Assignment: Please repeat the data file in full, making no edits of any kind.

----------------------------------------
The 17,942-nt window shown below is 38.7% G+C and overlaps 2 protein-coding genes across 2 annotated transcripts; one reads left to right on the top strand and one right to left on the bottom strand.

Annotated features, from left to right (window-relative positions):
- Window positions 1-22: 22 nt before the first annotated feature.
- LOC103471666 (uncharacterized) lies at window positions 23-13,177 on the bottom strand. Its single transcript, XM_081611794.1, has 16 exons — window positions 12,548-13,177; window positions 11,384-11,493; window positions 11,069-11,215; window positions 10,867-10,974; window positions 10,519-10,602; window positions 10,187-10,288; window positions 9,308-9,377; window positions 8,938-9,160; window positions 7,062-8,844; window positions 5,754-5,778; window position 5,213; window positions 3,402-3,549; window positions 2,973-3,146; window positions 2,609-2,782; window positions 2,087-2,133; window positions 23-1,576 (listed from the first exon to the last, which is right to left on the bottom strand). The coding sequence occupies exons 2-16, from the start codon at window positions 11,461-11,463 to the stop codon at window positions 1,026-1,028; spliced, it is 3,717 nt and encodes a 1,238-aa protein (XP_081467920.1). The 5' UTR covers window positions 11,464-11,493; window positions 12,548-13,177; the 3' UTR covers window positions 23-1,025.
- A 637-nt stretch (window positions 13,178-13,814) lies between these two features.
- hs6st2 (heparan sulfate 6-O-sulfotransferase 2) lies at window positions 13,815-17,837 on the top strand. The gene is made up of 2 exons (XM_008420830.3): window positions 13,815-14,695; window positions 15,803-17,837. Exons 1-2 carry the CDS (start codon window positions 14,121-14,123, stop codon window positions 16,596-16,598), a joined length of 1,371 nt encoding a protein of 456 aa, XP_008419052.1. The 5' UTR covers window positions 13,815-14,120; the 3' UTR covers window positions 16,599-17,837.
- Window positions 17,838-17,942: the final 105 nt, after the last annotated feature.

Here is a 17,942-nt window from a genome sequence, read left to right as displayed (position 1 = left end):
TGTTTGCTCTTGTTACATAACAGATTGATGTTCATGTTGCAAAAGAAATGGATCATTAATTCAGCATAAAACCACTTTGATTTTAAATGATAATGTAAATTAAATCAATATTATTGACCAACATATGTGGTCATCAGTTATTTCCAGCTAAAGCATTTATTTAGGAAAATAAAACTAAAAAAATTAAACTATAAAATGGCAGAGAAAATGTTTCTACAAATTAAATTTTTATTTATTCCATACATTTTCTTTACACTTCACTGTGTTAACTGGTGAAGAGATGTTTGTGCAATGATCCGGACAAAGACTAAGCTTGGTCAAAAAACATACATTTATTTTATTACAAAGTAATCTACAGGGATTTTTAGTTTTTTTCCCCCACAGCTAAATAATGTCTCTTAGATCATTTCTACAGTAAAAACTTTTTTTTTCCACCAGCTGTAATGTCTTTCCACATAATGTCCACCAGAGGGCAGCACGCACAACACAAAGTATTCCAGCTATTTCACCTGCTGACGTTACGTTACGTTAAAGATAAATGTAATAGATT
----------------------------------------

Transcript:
The 17,942-nt window shown below is 38.7% G+C and overlaps 2 protein-coding genes across 2 annotated transcripts; one reads left to right on the top strand and one right to left on the bottom strand.

Annotated features, from left to right (window-relative positions):
- Window positions 1-22: 22 nt before the first annotated feature.
- LOC103471666 (uncharacterized) lies at window positions 23-13,177 on the bottom strand. Its single transcript, XM_081611794.1, has 16 exons — window positions 12,548-13,177; window positions 11,384-11,493; window positions 11,069-11,215; window positions 10,867-10,974; window positions 10,519-10,602; window positions 10,187-10,288; window positions 9,308-9,377; window positions 8,938-9,160; window positions 7,062-8,844; window positions 5,754-5,778; window position 5,213; window positions 3,402-3,549; window positions 2,973-3,146; window positions 2,609-2,782; window positions 2,087-2,133; window positions 23-1,576 (listed from the first exon to the last, which is right to left on the bottom strand). The coding sequence occupies exons 2-16, from the start codon at window positions 11,461-11,463 to the stop codon at window positions 1,026-1,028; spliced, it is 3,717 nt and encodes a 1,238-aa protein (XP_081467920.1). The 5' UTR covers window positions 11,464-11,493; window positions 12,548-13,177; the 3' UTR covers window positions 23-1,025.
- A 637-nt stretch (window positions 13,178-13,814) lies between these two features.
- hs6st2 (heparan sulfate 6-O-sulfotransferase 2) lies at window positions 13,815-17,837 on the top strand. The gene is made up of 2 exons (XM_008420830.3): window positions 13,815-14,695; window positions 15,803-17,837. Exons 1-2 carry the CDS (start codon window positions 14,121-14,123, stop codon window positions 16,596-16,598), a joined length of 1,371 nt encoding a protein of 456 aa, XP_008419052.1. The 5' UTR covers window positions 13,815-14,120; the 3' UTR covers window positions 16,599-17,837.
- Window positions 17,838-17,942: the final 105 nt, after the last annotated feature.

Here is a 17,942-nt window from a genome sequence, read left to right as displayed (position 1 = left end):
TGTTTGCTCTTGTTACATAACAGATTGATGTTCATGTTGCAAAAGAAATGGATCATTAATTCAGCATAAAACCACTTTGATTTTAAATGATAATGTAAATTAAATCAATATTATTGACCAACATATGTGGTCATCAGTTATTTCCAGCTAAAGCATTTATTTAGGAAAATAAAACTAAAAAAATTAAACTATAAAATGGCAGAGAAAATGTTTCTACAAATTAAATTTTTATTTATTCCATACATTTTCTTTACACTTCACTGTGTTAACTGGTGAAGAGATGTTTGTGCAATGATCCGGACAAAGACTAAGCTTGGTCAAAAAACATACATTTATTTTATTACAAAGTAATCTACAGGGATTTTTAGTTTTTTTCCCCCACAGCTAAATAATGTCTCTTAGATCATTTCTACAGTAAAAACTTTTTTTTTCCACCAGCTGTAATGTCTTTCCACATAATGTCCACCAGAGGGCAGCACGCACAACACAAAGTATTCCAGCTATTTCACCTGCTGACGTTACGTTACGTTAAAGATAAATGTAATAGATT